Wednesday, February 15, 2006

Mama in the cooler

This area is chicken country. This is true now but was more the case thirty years ago.

Our land is part of what was once the Alderman farm. The Alderman place was big, hundreds of acres. The original family house still stands, empty, about 100 feet east of my property line on John Mason’s land next door.

The Alderman place was broken up and sold off in the early 1970’s.

On what is now my land there were three big chicken houses, 5000 birds in each, full of laying hens. The family I bought the place from, by the name of Belk, actually worked these houses for the first few years they owned the place.

There was a building they called “the cooler” where they collected the eggs. Part of this building was a big cooler where they stored the eggs.

Across the road a big warehouse like building was used to grade and candle the eggs from the chickens here and in several other locations on the old Alderman place. Eggs were shipped from there to grocery stores all over the area. The building is still there; it has been converted into a church.

There is another “cooler” building across the road from me.

The Belks got out of the chicken business years ago and the chicken houses were torn down. The “cooler” was a more substantial building and was used for storage for some years.

As it happened, Mrs. Belks brother became ill and was moved into a nursing home. The Belks were unhappy with the care he was getting so they fixed up the “cooler” into a proper house and moved him in there. He lived here for a few years before he died.

So our place has two houses on it, the main house where my bride and myself, along with a great variety of dogs, cats, and whatever else she thinks is too cute to sleep outside, and the house that was once “the cooler”.

Now I need to give some background, I’ll get back to all this, I promise.

Some years before we moved here, we lived in Orlando Florida, yeah the place with the mouse.

My sister and one of my brothers also lived there. I have five brothers and a sister, but this was the largest concentration of siblings that existed in any one place. My mother was living in Lakeland Florida, about 60 miles west on the way to Tampa. We had no other family in Lakeland and only one brother in Tampa. We (my siblings and I) decided to gang up on mom and get her to move to Orlando where we could keep an eye on her.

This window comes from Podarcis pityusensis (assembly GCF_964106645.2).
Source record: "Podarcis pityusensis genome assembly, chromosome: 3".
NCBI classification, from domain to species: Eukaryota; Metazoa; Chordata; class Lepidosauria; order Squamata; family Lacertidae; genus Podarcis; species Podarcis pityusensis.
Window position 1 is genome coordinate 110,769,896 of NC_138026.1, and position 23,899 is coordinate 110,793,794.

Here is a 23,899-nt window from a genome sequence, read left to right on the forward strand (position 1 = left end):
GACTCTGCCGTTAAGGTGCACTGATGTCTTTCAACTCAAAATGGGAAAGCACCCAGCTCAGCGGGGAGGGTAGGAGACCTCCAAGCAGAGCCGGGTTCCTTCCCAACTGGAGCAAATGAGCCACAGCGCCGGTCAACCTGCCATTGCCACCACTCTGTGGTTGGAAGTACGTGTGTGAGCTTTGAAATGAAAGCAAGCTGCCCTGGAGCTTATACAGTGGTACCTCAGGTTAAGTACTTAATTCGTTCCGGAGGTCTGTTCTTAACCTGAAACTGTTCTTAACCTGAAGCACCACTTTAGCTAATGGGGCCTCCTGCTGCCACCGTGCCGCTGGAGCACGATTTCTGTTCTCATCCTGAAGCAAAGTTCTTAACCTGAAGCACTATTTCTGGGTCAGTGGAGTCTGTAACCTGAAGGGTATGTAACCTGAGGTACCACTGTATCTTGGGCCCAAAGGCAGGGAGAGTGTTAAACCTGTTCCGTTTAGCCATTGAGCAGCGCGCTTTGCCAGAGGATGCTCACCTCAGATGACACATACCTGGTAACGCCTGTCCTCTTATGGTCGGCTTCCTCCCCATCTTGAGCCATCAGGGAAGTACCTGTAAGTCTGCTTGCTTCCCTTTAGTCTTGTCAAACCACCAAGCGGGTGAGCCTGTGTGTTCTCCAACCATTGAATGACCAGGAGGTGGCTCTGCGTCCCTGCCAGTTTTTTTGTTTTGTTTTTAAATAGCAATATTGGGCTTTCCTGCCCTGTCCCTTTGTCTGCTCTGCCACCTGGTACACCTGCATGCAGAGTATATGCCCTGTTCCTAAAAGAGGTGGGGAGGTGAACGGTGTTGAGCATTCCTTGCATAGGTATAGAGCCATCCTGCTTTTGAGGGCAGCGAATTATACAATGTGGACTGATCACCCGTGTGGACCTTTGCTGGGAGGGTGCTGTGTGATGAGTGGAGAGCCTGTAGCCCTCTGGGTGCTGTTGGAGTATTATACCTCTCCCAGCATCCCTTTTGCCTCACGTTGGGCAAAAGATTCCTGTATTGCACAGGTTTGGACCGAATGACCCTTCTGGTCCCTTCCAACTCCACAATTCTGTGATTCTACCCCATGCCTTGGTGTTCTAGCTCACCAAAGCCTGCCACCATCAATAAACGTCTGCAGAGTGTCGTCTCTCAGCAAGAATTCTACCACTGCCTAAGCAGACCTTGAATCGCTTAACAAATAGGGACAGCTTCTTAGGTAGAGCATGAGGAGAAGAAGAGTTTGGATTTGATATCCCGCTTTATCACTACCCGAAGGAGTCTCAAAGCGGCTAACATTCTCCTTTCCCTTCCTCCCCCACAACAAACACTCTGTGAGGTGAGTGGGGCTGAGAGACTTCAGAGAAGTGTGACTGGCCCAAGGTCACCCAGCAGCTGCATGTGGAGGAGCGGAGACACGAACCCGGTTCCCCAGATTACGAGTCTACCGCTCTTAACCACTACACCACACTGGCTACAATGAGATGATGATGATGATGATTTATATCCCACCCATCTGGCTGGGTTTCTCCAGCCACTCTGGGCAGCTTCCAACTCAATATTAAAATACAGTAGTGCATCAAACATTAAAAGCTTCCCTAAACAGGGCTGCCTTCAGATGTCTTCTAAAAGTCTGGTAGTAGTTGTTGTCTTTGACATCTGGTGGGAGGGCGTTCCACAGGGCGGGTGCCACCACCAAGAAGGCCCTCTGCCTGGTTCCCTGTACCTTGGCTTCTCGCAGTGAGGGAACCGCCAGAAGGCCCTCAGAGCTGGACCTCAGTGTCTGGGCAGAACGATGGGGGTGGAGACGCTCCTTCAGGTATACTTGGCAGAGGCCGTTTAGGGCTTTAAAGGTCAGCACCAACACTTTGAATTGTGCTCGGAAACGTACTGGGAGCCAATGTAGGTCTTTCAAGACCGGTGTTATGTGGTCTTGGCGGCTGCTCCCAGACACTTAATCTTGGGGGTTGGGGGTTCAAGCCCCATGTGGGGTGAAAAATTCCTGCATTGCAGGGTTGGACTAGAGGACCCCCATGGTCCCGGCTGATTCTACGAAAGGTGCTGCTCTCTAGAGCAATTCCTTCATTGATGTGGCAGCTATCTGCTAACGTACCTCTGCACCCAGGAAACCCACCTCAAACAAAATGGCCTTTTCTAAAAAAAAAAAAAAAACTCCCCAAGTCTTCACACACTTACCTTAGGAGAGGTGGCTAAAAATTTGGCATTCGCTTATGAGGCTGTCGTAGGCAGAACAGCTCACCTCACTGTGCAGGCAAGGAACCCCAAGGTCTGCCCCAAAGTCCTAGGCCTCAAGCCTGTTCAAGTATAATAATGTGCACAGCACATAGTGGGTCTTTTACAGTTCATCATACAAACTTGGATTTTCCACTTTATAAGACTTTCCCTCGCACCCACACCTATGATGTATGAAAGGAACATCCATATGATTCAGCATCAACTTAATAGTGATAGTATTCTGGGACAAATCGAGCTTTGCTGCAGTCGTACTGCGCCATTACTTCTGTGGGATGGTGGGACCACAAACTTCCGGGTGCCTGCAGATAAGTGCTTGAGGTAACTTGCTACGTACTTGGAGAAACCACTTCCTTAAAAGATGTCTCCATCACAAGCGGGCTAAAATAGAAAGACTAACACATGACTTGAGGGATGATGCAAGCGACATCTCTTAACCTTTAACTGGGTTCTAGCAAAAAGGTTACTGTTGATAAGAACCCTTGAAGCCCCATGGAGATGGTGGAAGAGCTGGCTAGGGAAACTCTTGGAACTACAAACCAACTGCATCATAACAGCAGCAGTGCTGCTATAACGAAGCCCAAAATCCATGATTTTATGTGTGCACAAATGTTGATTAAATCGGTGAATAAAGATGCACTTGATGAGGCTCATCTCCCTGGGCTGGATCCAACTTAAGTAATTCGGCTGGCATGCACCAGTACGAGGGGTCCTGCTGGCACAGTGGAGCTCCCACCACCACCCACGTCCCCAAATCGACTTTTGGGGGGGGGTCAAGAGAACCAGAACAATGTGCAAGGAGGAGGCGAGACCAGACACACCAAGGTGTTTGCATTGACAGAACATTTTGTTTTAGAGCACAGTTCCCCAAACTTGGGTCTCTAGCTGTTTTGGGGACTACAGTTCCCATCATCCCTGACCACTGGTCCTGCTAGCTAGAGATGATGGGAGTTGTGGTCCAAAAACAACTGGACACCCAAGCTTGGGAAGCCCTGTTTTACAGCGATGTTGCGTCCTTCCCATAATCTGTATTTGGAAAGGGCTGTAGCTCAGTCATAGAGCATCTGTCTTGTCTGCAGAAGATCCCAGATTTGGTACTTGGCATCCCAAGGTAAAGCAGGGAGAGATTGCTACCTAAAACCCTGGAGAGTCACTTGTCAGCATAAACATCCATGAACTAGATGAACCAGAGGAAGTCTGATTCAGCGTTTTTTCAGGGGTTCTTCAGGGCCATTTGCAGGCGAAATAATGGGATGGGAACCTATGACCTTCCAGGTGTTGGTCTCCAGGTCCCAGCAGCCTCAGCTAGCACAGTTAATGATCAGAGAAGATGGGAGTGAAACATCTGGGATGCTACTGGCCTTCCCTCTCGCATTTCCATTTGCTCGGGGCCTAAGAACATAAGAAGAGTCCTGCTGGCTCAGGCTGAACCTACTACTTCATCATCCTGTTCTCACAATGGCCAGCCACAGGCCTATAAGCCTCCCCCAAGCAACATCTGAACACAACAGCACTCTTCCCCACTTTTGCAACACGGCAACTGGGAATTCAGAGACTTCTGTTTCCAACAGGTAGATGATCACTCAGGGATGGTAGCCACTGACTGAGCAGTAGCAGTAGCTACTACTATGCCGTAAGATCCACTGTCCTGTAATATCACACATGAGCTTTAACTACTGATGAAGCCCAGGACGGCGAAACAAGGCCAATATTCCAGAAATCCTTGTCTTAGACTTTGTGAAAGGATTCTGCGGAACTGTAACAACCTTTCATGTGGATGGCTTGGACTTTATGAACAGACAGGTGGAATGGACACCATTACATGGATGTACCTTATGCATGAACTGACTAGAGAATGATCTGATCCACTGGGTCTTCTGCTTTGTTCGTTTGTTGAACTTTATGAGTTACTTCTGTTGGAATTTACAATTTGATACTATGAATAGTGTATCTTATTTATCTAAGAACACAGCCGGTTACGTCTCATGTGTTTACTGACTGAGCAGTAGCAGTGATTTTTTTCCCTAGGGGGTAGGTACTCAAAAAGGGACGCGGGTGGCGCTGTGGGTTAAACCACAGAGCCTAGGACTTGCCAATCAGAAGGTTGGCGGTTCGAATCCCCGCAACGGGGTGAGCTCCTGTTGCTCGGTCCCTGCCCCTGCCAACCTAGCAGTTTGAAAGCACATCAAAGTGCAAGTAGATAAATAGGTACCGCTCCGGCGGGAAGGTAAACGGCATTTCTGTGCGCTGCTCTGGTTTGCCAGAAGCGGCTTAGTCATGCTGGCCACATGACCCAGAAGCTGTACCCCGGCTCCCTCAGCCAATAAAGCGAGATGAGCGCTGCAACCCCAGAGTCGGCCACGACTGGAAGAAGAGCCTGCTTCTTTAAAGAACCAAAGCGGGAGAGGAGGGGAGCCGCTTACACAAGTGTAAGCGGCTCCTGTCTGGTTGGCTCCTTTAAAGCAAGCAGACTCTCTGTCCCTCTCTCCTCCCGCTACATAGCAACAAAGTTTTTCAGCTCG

We all assumed she would move in with or near my sister, which is where the grand kids are. My bride and I owned a little house near downtown that had a small guest cottage in the back yard. Mom surprised us all when she announced she wanted to live in our guest cottage.

Mom did indeed live in the cottage. She settled in, and soon had gangs of blue haired ladies she palled around with. She was chair of every committee that her church had and just generally a well integrated member of the community.

When we decided to move to the country, we assured her that she wouldn’t need to move. We planned to just rent out the house and let her stay where she was. The conventional wisdom in the family was that she wouldn’t want to go anywhere.

Much to my surprise, she wanted to come along. This wasn’t a problem but it was a surprise. Just in case you think we were trying to ditch mama, we were not. One thing for sure about my family, no one keeps their thoughts to themselves. I don’t think anyone has ever had an opinion that wasn’t communal property.

So we all moved up here and started to get settled in to our new digs.

There is an old woman who lives up the road from us, who we knew of but had not met. Her name is Mrs. Mead. One day not long after we moved in we saw a “Yard Sale” sign at Mrs. Mead’s place. My bride and I stopped in.

Mrs. Mead is 93 years old and has more energy than most twenty year olds. We introduced ourselves and she said she was glad to meet us. Then she says, “I’m told you got your Mama back there in the cooler, I’d like to meet her too”.

When I told mama this she thought it was the funniest thing she had ever heard. To this day she calls herself “The old lady in the cooler”.

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